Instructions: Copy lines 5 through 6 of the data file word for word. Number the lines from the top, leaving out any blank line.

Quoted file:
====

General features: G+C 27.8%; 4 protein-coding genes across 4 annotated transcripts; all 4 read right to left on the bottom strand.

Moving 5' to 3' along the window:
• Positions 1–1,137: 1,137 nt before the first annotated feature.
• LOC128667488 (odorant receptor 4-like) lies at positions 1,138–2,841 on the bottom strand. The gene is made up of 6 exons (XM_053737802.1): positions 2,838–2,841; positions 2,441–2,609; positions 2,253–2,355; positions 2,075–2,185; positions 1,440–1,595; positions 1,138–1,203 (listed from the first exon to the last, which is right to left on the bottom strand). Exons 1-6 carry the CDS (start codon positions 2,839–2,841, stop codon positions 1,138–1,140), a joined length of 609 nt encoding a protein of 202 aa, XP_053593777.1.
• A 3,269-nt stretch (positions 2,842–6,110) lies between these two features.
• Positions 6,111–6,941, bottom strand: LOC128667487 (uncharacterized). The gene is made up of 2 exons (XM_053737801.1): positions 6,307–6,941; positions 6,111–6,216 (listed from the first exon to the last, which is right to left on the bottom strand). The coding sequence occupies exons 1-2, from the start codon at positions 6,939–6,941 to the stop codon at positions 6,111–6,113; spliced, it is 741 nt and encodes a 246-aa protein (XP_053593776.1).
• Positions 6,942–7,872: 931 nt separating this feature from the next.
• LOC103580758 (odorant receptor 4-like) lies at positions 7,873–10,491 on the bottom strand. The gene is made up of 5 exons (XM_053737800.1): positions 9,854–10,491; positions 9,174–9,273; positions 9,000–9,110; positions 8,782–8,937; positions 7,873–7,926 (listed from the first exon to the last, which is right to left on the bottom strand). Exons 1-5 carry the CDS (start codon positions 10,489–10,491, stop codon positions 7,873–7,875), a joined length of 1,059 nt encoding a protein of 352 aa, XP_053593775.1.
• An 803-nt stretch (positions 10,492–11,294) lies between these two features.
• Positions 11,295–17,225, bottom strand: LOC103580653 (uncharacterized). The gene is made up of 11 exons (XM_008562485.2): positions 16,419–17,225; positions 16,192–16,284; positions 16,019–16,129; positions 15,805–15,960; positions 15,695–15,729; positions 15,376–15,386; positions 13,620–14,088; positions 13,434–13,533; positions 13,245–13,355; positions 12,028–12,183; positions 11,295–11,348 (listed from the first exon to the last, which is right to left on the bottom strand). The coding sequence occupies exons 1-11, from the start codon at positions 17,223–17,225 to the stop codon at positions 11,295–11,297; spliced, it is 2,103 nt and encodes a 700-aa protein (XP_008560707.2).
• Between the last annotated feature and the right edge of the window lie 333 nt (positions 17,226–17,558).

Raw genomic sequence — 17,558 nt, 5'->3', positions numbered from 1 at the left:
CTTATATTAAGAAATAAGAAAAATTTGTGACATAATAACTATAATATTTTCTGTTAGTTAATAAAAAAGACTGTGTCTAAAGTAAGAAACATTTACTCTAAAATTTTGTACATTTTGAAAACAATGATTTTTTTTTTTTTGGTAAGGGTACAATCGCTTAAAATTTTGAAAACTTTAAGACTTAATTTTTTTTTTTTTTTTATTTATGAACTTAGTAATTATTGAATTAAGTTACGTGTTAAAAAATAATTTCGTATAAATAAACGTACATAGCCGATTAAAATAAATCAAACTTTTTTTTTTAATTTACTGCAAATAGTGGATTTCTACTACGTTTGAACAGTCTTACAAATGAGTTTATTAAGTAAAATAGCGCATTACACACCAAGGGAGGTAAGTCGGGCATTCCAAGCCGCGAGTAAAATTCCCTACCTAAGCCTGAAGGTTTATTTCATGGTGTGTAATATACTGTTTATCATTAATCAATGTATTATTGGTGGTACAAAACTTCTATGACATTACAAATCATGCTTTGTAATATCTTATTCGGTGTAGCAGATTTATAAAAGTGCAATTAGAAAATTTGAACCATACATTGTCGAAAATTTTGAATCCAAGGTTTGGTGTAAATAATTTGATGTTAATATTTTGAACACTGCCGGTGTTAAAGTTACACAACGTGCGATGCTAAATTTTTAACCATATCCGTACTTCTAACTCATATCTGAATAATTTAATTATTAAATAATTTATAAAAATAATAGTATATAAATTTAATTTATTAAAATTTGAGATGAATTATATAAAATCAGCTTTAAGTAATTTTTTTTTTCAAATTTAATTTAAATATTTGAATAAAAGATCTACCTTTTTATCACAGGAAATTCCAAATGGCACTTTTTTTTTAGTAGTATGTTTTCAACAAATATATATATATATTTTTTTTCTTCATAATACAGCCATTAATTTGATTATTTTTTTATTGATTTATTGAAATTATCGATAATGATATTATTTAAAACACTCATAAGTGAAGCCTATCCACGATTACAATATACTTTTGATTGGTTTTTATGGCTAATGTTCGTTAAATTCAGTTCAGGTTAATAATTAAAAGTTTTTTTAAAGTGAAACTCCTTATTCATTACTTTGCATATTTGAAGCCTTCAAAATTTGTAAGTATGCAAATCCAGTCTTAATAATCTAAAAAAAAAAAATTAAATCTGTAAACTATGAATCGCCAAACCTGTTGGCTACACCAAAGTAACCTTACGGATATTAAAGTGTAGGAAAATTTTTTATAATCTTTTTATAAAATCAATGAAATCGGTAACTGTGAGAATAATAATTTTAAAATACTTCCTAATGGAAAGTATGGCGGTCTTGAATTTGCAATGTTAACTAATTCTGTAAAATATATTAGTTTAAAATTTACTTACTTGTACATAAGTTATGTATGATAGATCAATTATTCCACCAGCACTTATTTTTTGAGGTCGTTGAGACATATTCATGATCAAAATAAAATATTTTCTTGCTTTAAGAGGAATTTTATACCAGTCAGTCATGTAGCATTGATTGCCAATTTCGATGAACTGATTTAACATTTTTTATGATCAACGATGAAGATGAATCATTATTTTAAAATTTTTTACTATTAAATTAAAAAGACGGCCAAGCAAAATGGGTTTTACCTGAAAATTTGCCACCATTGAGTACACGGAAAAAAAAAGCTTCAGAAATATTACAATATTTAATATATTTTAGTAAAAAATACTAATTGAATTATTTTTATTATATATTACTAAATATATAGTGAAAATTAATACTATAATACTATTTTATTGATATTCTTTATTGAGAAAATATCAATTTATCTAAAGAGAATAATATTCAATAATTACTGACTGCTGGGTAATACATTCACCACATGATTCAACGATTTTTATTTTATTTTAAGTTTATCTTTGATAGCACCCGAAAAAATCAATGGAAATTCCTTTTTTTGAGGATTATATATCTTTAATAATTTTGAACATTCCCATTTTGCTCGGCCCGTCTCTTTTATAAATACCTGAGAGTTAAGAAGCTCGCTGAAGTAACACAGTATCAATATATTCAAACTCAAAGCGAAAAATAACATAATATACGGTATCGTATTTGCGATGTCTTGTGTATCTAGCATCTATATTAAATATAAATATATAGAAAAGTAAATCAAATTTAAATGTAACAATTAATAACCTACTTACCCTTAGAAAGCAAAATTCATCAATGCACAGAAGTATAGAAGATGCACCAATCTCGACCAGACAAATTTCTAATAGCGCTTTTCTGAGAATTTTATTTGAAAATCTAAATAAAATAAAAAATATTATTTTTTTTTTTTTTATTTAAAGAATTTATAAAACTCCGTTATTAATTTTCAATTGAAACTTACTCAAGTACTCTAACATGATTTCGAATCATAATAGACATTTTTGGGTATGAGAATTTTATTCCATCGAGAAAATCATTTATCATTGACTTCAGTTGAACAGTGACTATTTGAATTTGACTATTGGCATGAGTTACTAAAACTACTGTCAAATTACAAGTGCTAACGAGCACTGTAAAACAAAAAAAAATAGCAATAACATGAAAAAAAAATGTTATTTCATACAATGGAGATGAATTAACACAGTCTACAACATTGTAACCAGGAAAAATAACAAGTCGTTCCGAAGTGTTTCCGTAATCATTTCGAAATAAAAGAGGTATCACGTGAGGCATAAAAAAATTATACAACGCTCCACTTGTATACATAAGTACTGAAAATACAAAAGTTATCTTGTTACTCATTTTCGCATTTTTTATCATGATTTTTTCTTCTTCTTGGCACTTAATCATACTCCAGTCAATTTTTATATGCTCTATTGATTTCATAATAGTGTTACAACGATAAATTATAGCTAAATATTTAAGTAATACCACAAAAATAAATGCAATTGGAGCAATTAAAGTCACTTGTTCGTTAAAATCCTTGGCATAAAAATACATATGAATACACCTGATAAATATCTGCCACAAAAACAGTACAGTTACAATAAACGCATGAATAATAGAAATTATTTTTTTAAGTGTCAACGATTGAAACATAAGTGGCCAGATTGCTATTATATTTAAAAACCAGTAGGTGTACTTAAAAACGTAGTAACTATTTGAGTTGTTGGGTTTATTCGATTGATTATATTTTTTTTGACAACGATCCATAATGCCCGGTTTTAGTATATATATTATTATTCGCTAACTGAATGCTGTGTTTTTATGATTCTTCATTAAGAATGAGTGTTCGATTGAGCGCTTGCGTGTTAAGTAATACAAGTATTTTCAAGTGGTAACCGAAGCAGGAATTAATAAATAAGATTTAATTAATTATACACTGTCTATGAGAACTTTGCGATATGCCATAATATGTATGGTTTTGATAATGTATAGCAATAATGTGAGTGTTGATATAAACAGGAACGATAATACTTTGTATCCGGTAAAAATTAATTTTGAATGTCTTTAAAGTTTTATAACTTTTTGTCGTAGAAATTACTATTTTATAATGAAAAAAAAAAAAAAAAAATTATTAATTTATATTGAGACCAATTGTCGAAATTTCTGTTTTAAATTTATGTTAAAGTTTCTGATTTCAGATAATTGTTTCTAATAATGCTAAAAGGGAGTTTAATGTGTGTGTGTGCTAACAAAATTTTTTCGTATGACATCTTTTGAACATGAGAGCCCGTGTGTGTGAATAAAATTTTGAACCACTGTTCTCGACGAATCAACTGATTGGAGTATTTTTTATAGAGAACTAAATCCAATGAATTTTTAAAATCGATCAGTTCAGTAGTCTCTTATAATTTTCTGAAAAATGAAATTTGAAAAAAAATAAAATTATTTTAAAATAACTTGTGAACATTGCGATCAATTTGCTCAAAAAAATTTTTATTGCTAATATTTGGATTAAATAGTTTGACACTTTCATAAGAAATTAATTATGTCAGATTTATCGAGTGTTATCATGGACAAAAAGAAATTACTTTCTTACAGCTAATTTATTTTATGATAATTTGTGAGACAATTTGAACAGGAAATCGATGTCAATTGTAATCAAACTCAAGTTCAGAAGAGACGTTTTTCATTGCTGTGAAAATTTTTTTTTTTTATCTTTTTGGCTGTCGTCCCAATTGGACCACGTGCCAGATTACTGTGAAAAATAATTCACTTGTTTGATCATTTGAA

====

• A 3,269-nt stretch (positions 2,842–6,110) lies between these two features.
• Positions 6,111–6,941, bottom strand: LOC128667487 (uncharacterized). The gene is made up of 2 exons (XM_053737801.1): positions 6,307–6,941; positions 6,111–6,216 (listed from the first exon to the last, which is right to left on the bottom strand). The coding sequence occupies exons 1-2, from the start codon at positions 6,939–6,941 to the stop codon at positions 6,111–6,113; spliced, it is 741 nt and encodes a 246-aa protein (XP_053593776.1).